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The medicinal uses of Henbane date from remote ages; it was well known to the Ancients, been partcularly commended by Dioscorides (ist. Century A:D:) who used it to procure sleep and allay pains, and Celsus (same period) and others made use of it for the same purpose, internally and externally, though Pliny declared it to be "of the nature of wine and therfore offensive to the understanding." There is mention of it in a work by Benedictus Crispus (A.D.681) under the name of Hyoscyamus and Symphonica.
It is supposed that this is the noxious herb referrred to by Shakespear in Hamlet:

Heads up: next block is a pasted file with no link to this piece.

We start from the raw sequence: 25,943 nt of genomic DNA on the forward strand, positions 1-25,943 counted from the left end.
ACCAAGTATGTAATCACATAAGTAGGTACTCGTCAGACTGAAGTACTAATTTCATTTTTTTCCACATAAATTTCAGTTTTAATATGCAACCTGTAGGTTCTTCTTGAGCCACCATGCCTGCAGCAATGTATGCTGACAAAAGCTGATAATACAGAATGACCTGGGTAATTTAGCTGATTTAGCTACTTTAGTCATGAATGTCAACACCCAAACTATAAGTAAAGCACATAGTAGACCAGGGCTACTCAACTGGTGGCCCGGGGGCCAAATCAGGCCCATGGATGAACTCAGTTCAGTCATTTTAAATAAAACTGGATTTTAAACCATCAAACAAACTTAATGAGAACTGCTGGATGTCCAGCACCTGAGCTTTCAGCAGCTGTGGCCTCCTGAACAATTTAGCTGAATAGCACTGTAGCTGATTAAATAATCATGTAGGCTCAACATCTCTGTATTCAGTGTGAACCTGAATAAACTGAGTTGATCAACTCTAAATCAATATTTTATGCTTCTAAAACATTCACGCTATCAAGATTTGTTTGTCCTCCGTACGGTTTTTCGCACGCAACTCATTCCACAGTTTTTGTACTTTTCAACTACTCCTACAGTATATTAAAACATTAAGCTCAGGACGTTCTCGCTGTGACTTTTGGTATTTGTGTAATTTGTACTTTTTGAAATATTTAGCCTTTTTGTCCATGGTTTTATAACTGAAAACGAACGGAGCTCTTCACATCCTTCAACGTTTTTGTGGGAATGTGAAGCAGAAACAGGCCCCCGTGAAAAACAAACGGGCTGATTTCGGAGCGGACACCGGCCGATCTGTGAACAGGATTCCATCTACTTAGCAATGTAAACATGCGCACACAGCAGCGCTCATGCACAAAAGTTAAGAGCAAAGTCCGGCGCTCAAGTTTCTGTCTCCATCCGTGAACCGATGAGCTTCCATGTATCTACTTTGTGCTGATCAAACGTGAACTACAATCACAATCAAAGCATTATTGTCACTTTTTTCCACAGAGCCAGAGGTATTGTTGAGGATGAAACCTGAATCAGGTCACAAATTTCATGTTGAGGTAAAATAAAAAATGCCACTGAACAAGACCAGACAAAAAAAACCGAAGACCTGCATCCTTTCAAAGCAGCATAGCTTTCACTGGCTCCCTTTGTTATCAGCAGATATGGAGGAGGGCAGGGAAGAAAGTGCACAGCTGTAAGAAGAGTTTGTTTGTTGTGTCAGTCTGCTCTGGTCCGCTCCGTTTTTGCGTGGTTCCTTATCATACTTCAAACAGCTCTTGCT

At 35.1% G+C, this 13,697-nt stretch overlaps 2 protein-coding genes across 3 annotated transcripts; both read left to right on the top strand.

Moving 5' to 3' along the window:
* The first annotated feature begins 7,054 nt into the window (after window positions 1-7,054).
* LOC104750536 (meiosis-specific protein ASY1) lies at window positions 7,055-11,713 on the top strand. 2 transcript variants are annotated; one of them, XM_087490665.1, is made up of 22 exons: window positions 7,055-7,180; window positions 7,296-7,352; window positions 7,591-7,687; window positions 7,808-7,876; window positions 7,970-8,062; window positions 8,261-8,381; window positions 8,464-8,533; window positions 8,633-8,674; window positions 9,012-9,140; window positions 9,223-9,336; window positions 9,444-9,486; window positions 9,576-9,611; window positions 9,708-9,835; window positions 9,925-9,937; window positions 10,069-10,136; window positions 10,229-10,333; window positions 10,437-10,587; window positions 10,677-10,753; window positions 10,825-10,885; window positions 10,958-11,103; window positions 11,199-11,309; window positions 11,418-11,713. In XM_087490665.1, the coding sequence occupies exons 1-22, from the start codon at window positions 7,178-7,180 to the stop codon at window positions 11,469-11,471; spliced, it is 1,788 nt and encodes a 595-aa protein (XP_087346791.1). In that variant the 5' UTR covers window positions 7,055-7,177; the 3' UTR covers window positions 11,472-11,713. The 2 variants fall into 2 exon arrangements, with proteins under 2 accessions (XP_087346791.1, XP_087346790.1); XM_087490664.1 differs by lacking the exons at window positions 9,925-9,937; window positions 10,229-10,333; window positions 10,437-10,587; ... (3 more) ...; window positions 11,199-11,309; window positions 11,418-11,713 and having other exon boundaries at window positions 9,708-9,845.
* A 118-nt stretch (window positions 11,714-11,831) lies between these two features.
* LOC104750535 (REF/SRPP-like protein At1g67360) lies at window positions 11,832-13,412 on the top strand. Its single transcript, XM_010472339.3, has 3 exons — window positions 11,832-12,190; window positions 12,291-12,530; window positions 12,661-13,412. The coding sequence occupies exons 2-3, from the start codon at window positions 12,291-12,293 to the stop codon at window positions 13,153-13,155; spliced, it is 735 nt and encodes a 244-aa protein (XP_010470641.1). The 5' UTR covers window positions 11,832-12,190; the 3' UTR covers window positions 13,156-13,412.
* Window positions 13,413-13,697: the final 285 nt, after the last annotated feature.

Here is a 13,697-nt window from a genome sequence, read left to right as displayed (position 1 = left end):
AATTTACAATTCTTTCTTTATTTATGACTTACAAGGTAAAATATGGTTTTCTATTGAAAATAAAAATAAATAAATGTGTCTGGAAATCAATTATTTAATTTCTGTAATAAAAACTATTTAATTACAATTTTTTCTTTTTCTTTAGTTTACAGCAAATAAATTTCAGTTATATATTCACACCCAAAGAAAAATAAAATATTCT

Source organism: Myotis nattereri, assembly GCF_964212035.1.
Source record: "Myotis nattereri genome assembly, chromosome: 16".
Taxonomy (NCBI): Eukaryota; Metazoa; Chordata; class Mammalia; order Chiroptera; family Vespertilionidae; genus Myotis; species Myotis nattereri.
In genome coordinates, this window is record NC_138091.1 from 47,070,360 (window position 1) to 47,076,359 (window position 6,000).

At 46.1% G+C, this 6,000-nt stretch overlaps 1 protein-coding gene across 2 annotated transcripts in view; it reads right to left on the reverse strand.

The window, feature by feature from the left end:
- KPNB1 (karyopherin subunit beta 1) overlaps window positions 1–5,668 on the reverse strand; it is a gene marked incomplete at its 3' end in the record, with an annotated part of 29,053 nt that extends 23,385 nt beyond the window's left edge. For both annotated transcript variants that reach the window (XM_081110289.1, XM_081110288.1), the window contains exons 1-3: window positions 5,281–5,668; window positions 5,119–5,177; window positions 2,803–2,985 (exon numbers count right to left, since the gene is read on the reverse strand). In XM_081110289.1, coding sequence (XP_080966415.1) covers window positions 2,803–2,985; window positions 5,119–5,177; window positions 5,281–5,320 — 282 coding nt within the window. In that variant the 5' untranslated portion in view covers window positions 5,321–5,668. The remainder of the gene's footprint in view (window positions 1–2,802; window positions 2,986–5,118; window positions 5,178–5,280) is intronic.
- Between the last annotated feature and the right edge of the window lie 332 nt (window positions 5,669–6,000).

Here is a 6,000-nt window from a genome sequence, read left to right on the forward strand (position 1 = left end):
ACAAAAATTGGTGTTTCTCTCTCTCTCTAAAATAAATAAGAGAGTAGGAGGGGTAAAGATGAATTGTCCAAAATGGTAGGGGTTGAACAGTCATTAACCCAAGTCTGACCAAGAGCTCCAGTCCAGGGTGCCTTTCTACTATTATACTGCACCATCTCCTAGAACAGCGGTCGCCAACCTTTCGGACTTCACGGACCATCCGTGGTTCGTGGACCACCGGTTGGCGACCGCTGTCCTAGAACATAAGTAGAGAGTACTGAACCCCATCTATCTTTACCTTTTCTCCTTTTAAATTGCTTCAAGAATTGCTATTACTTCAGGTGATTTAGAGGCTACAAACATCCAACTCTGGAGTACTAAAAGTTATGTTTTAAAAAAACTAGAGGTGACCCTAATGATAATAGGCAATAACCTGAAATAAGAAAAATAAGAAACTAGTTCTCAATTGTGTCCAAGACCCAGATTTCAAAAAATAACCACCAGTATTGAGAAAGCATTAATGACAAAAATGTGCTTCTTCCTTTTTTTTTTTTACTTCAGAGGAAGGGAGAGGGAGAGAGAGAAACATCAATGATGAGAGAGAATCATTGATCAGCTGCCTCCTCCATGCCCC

" Sleeping within mine orchard,
My custom always of the afternoon
Upon my secure hour thy uncle stole,
With juice of cursed "hebenon" in a vial,
And in the porches of mine ear did pour
The leprous distillment"
In the Middle Ages, the seeds were smoked in the Public Baths, for erotic moods.
The herb was used in magic and diabolism, for its power of throwing its victim into convulsions. it was employed by witches in their midnight brews, and from the leaves was prepared a famous sorcaerer's ointment.
Anodyn necklaces were made from the roots and were hung about the necks of children as charms to prevent fits and to cause easy teething.
In mythology we read that the dead in Hades were crowned with it as they wandered hopelessly beside the Styx.